Way North Chesapeake Bay Fishing Reports, August 2020

Way North Fishing Reports presented by Clyde's Sports Shop 

Way North Chesapeake Bay Fishing Report, August 28 Update:

Hello, anglers! We hope you’ve been enjoying some time on the water during this week of (mostly) great weather. We’ve noticed a huge increase in the amount of osprey flying around with fish lately… With no limits on their fisheries, it looks as though they’ve been out-fishing us by a longshot. Most fishing right now is dependent upon whether or not catfish and perch are biting, and they usually are; as has been true most of the summer, for the past week the bite has been good in the Dam Pool and downriver to the flats for cats. Tossing chunks on the bottom is bringing them in. The water’s been low this week, however, so sticking with main channels and deep holes is the move. Clyde’s reported that clam snouts and chicken liver have been great baits. The same is true on the Flats. Throughout the tributaries, white perch are biting Fishbites, grass shrimp, and bloodworm on bottom rigs. Throwing small spinners at shoreline structure and piers is also productive.

big fat catfish
Rich scored this big fat cat, fishing in the Susquehanna.

Way North Chesapeake Bay Fishing Report, August 21 Update:

Remember folks: targeting striped bass is now illegal in all Maryland portions of the Chesapeake Bay and they will remain off-limits for the remainder of August.

no rockfish allowed
No rockfish for you!

Hey, anglers! We’re hoping you battled the rain to get out this week and enjoy some time on the water. We’re happy to report that although the striped bass fishery has closed out, catfish are providing anglers plenty of action throughout northern waters. The Conowingo Dam Pool seldom disappoints and is chock-full of hungry cats. Additionally, readers checked in to let us know that the cat bite remains strong in the Susquehanna, from the Dam Pool down to Havre de Grace. The Bohemia has also popped up as a new hot spot. Anglers who fished the area reported that raw chicken strips fished on the bottom in 10 to 15 feet of water along channel edges were the ticket to big cats.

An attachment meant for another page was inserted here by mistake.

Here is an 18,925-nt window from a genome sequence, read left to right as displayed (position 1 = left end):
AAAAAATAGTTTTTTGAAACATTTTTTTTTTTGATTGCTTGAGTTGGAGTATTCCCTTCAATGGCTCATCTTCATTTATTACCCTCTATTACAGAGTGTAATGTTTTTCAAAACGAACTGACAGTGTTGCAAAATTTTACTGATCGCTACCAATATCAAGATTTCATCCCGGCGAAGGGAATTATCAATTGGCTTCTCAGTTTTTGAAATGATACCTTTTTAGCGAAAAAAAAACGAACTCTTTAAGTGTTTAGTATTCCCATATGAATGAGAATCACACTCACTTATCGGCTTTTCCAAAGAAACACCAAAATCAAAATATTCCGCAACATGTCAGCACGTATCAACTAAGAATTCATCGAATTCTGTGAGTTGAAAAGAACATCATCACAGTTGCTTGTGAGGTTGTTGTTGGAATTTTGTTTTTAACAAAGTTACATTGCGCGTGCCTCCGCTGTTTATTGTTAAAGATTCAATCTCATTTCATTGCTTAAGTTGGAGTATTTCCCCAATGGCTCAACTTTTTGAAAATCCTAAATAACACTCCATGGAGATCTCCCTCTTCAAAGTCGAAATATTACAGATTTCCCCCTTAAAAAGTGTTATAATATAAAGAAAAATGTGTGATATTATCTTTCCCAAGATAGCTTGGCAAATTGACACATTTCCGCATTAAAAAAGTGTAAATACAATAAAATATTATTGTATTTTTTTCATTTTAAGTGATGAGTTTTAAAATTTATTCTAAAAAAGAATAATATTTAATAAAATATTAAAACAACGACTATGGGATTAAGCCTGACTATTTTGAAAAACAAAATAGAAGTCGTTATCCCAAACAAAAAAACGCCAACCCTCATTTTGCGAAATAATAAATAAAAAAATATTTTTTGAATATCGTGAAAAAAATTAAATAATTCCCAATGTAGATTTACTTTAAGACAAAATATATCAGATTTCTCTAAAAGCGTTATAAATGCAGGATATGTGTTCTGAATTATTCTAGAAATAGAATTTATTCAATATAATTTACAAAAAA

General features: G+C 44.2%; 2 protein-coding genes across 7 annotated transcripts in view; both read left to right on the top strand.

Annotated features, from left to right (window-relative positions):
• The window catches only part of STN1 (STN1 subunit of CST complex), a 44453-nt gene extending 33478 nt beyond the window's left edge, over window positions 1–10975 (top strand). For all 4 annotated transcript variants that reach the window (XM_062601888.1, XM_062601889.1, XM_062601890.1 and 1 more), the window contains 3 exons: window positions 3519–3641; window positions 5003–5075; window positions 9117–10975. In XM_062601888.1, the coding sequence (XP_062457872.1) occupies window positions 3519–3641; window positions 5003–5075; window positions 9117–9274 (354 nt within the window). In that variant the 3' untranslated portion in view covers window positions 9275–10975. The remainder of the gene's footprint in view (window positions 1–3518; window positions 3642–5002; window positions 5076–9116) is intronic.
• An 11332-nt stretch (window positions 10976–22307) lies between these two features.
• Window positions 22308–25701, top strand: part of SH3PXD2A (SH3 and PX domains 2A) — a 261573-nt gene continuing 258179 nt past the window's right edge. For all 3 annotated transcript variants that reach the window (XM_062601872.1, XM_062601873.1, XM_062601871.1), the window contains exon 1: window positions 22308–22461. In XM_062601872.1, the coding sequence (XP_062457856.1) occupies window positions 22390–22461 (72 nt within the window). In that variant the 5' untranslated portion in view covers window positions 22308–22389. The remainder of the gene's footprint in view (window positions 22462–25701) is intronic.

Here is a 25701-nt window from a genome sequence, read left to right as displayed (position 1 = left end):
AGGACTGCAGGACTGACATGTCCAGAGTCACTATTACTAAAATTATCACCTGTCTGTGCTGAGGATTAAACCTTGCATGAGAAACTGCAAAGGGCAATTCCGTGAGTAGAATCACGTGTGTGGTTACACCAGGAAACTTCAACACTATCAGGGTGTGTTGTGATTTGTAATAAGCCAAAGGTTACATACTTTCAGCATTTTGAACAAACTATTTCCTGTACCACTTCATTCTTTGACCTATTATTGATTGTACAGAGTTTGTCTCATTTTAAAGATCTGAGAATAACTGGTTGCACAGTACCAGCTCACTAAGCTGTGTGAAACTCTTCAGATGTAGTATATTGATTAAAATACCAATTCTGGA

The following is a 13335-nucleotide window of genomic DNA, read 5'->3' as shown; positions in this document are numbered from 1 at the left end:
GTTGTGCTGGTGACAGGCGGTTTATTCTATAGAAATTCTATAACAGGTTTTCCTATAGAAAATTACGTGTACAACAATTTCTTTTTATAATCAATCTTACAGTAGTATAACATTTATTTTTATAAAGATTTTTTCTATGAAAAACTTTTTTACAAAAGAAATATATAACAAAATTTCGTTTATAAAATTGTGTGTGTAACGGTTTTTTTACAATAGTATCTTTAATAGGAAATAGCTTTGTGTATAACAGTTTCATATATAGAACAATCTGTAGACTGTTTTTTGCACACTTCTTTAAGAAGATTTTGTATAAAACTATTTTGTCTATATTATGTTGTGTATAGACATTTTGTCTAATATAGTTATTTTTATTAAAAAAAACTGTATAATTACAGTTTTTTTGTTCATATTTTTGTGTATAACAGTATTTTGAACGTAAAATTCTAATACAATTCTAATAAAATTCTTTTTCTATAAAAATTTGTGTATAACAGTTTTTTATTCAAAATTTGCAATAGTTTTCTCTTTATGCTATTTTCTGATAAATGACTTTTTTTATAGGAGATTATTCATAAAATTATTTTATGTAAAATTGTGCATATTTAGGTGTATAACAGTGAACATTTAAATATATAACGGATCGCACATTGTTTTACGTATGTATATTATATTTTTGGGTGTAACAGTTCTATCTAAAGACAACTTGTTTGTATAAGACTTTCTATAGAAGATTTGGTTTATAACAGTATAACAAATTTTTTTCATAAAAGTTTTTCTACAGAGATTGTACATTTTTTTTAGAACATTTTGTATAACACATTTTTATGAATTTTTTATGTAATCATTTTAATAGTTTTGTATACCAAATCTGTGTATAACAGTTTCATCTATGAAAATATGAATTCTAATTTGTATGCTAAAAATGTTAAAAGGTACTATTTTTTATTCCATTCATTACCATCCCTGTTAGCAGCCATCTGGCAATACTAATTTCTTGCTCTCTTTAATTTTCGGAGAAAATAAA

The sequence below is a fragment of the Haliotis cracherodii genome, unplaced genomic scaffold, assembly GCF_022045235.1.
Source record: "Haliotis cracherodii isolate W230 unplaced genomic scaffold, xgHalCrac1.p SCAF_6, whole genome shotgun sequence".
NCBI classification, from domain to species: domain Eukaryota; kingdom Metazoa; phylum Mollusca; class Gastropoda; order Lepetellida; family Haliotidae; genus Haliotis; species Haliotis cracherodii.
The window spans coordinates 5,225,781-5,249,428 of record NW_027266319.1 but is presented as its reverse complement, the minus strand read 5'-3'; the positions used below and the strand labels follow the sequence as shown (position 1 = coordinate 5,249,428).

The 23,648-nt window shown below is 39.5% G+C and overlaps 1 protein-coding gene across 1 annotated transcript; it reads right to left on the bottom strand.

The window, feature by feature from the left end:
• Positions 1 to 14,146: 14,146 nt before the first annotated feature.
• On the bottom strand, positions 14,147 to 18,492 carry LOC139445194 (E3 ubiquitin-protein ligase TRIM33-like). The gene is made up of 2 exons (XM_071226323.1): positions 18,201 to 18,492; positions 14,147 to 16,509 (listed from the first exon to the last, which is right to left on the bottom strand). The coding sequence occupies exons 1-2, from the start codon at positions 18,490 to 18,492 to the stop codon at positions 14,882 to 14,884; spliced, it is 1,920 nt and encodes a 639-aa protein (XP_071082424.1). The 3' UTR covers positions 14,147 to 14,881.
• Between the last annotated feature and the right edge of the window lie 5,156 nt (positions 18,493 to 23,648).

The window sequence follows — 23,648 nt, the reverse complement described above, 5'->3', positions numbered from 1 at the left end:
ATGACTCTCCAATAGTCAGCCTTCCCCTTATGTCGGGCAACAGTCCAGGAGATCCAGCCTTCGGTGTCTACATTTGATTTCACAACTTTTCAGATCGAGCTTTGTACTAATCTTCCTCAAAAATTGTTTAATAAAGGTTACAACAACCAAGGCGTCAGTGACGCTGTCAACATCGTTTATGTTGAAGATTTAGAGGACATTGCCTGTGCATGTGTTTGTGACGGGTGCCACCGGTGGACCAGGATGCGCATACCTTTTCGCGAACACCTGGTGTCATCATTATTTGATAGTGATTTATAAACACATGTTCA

Aside from the catfish, white perch are highly active and happy to bite. Dropping down a bottom rig with bloodworms, FishBites, or grass shrimp has been a popular option, however, some anglers are favoring casting small spinners.


Way North Chesapeake Bay Fishing Report, August 13 Update:

Hey, folks! Please remember that as of Sunday the 16th of August stripers are off-limits in Maryland waters. The season officially opens back up September 1, and we’ll be reporting on them again at that time.

big blue cat fish
Rich encountered this F-A-T cat near Port Deposit.

Welp, we never thought we’d be saying this… but with stripers shut down starting this Sunday the 16th, we’re crazy thankful that we’ve got plenty of catfish in the water! The Conowingo Dam pool, Susquehanna Flats, and most creeks and tribs across the area are holding hefty numbers of them on the bottom. The catfish pickings have been far from slim throughout this year, and we’re anticipating focus will shift to them while other species are off-limits. For the cats, your game-plan is simple: load up on chicken liver, cut menhaden, or clam snouts and put ‘em on the bottom. Clyde’s reported that some anglers are also hopping on the perch train, which is still picking up steam in creeks and by nearshore structure.